Dania Beach Moving Forward With $634M City Center Redevelopment
Development is catching up with Dania Beach, a once-sleepy city between Fort Lauderdale to the north and Miami to the south. Antique shops and mom-and-pop restaurants have been joined in recent years by a new casino and the under-construction $800M mixed-use project Dania Pointe. Coming soon: a total redevelopment of the city center.
The Dania Beach City Commission voted Tuesday to move forward with a proposal from Virginia-based REIT Armada Hoffler Properties and Boca Raton-based Capital Group to build a modern municipal building, plus five apartment buildings, two office buildings and a hotel.
The milestone came after an eight-month bid process that started when the commission entered into an agreement in December with the Dania Beach Community Redevelopment Agency and Colliers International South Florida for real estate services. They sought bids for a public-private partnership for a mixed-use development on 6.42 acres of city-owned land valued at $12.3M at 100 West Dania Beach Blvd., currently home to City Hall, a fire station, two historic buildings and a 440-space parking garage.
Three bidders submitted proposals. An evaluation committee gave the highest rank to the partnership between Armada Hoffler Properties and Capital Group. Tuesday night, Dania Beach's five commissioners voted unanimously to begin negotiations with the pair of developers.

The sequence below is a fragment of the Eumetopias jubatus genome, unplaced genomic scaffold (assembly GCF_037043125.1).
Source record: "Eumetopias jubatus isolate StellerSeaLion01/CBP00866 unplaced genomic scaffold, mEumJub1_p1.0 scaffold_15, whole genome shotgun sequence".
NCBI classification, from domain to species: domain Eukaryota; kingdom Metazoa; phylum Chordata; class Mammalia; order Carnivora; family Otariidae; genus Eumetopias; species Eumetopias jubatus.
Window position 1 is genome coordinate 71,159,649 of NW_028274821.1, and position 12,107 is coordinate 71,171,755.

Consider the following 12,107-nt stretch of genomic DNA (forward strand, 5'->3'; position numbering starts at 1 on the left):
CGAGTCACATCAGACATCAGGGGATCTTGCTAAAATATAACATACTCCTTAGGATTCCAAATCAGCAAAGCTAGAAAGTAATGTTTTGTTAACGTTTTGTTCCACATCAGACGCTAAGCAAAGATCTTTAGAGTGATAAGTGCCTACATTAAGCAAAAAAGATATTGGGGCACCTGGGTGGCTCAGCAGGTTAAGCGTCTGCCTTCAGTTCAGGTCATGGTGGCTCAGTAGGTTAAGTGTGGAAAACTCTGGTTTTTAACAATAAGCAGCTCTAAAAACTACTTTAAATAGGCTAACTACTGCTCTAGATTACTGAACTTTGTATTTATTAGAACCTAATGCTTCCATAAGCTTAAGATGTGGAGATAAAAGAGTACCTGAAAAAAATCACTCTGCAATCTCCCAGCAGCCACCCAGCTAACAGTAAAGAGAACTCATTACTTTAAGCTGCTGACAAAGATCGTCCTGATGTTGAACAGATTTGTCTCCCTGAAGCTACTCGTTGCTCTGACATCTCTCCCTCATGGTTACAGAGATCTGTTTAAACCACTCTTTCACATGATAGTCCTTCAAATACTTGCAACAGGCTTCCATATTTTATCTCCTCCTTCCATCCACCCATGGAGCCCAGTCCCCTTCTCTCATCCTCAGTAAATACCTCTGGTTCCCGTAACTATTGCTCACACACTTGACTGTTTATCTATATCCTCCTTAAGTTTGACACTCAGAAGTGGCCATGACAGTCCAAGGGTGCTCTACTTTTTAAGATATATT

According to Armada Hoffler's proposal, they would develop The First at Dania Beach — "a Catalyst for Entrepreneurs, Artists and for a Cultural Renaissance." The project is estimated to cost $634.2M.
Armada Hoffler would redevelop the property in three phases, building five 14-story apartment buildings, two nine-story office buildings and a 150-room hotel. City Hall would be demolished and rebuilt, housing new city offices, a library, a women's club and the chamber of commerce all in one building. A parking garage would be expanded by two stories, and two historic buildings would be relocated.
Armada Hoffler would lease the government buildings back to the city for 20 to 30 years and ultimately turn them back over to the city. The city would give the developers a lease for $1 a year. The REIT would also purchase some land needed for private development.
Armada Hoffler proposed that the yearly lease rate for the municipal building and parking garage improvements "be between $1.03M and $1.33M depending on the final terms and conditions ... The annual lease rates for the Fire Station is expected to be $151K and $180K."
At last night's city commission meeting, Kevin Greiner, a development planner with the FIU Metropolitan Center who sat on the evaluation committee, called it "a potentially transformative project for Dania Beach" and said that "the financial deal proposed to the city is excellent for the city ... the economics are extremely exceptional from the city's perspective."
Planners had spent months getting input from a community charrette and developer focus group, he said. Housing would be 100% for middle income earners, and the project would include performance space and an option to eventually connect to Tri-Rail Rail's Coastal Link, he said.
One resident complained that citizens hadn't been well-informed about the proposal.
"It smells fishy to me. I'm not sure who on the board is colluding," the man said, insisting that current residents didn't want an influx of thousands of new residents and cars.
Commissioner Chickie Brandemarte worried about impacts on water resources, traffic and schools. Already, Dania Beach's population has grown 8.1% since 2010.
Various speakers stressed that the site was just a first step and that the particulars could be tweaked and decided upon in the coming months and years. Ultimately, the commission approved a resolution allowing the city manager to establish a negotiating team to move forward and negotiate with Armada Hoffler and Capital Group.